Kalibr-class cruise missiles, ..can ..hit sea targets up to 350 kilometers [217.48mi., 188.98 nmi.] away
    https://sputniknews.com/russia/201703071051346598-russia-subs-missiles/
    I heard that ~30 Tu-22Ms armed with ~90 AShMs total (54 less!) were needed to mission kill a CBG.
    http://www.ausairpower.net/TE-Sov-ASuW.html

    1 USN submariner told me in 1993 that "a carrier is just a big target". In fact, all 3 of these r good targets for subs:


    That's also why China won't use her CV/Ns against USN CSGs either, even in ice-free W. Pac.! The Zircons & other LRAS/BMs can do it for le$$! Btw, the island hopping in the Pacific War moved US land air bases for the B-29s ever closer to Japan- but the CVs were used against the IJN & IJA around & on them, not against the mainland Japan! https://en.wikipedia.org/wiki/Leapfrogging_(strategy)
    So, stationary bases r not useless- otherwise China wouldn't building islands with bases on them in the SC Sea now, turning it into a bastion for its SSBNs!
    http://www.jpolrisk.com/effect-of-south-china-sea-air-strips-on-the-range-of-chinese-surface-to-air-missiles-and-the-j-10-fighter-asean-countries-threatened-by-expanding-chinese-air-power/
    http://globalnation.inquirer.net/161614/us-map-shows-ph-chinas-crosshairs
    http://cdn.newsapi.com.au/image/v1/1edf2dc62f2f729c1182c16fa4e52a3b
    https://jamestown.org/program/chinas-nuclear-submarine-force/

    Last, but not least, an EMP burst from a Trident SLBM or a B-2/52 will fry the CBG & its AW electronics- the ships crews will have to surrender, or limp back home if they can & r allowed to.


    Last edited by Tsavo Lion on Sat Feb 03, 2018 11:41 pm; edited 7 times in total (Reason for editing : add link, text)
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    Tsavo Lion

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    Re: Future russian aircraft carriers. #2

    Post  Tsavo Lion on Wed Feb 07, 2018 12:27 am

    A case in point:
    On January 24, during the discussion of the American response in the White House, National Security Adviser Walter Rostow expressed the idea of ​​ordering the ships of South Korea to seize a Soviet ship following the aircraft carrier Enterprise for the sake of symmetry. Such a "symmetric" response could have serious consequences, because, according to the American data, the Soviet nuclear submarine of the project 627A was following the Enterprise carrier during its transition to the Korean coast, and it is not known how its commander would react.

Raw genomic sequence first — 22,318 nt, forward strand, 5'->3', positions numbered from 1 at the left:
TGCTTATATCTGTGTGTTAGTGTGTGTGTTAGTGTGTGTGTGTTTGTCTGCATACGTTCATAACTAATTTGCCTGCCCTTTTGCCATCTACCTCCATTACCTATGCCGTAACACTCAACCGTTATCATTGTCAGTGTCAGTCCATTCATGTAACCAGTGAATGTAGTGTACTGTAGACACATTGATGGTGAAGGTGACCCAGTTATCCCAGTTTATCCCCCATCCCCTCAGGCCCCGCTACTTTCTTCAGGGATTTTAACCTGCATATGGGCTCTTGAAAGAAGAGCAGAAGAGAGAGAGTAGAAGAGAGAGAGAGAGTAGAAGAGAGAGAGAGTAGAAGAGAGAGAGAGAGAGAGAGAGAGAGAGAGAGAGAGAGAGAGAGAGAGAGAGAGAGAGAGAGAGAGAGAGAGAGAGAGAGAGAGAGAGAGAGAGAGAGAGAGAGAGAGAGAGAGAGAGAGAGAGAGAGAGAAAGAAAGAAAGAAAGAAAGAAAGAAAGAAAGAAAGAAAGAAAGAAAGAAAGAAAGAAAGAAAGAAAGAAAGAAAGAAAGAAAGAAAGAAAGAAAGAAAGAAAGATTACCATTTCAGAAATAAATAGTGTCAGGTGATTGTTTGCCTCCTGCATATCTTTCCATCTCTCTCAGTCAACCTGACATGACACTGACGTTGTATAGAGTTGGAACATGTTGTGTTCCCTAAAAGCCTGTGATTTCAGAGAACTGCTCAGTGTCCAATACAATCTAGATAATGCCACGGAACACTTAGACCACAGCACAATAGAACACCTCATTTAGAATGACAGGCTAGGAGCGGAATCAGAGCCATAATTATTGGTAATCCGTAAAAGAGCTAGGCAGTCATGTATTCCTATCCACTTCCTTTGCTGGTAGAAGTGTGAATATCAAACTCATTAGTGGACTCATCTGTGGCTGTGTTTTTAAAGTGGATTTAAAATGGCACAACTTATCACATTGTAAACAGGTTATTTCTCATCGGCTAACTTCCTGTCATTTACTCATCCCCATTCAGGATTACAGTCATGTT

FLEET GOES TO KOREAN SHORES
    Soon, by order of the president, 32 American surface ships were concentrated off the coast of Korea, including the nuclear attack aircraft carrier Enterprise (CVN-65), the strike aircraft carriers Ranger (CV-61), Ticonderoga (CV-14), Coral Sea (CV-43), anti-submarine aircraft carriers Yorktown (CVS-10) and Kirsarge (CVS-33), missile cruisers Chicago (CG-11) and Providence (CLG-6), lightweight the cruiser Canberra (CA-70), the nuclear missile cruiser Thomas Trakstan and others. In addition to surface ships, by February 1, the Seventh Fleet of the US Navy was ordered to deploy up to nine diesel and nuclear torpedo submarines off the coast of Korea.
    In such a situation, the USSR could not remain an outside observer. Firstly, from the area of ​​maneuvering of the American squadron to Vladivostok about 100 km, and secondly, the USSR and the DPRK concluded an agreement on mutual cooperation and military assistance.
    The Pacific fleet immediately tried to observe the actions of the Americans. At the time of the capture of the Pueblo, the Soviet hydrographic vessel Hydrolog and the Project 50 patrol ship were on patrol in the Tsushima Strait. They discovered the American carrier strike group (AOG), led by the nuclear attack aircraft carrier Enterprise, when it entered the Sea of ​​Japan [The sea .. has a maximum width of about 1,070 km (660 mi). https://en.wikipedia.org/wiki/Sea_of_Japan#Geography_and_geology] on January 24. On January 25, US President Johnson announced the mobilization of 14.6 thousand reservists. American media demanded to strike at Wonsan naval base and force to release Pueblo. Admiral Grant Sharp proposed to send the destroyer "Hickey" directly to the harbor under the cover of aircraft from the carrier Enterprise, and taking him to the tugboat Pueblo, take him away. Several other options were also considered for the release of the reconnaissance vessel. However, they all had little chance of success, since there were seven 183P missile boats and several patrol boats, as well as coastal batteries, in Wonsan. So, the US Department of Defense's plan was more realistic when it proposed bombing the Pueblo, without stopping before the death of the crew.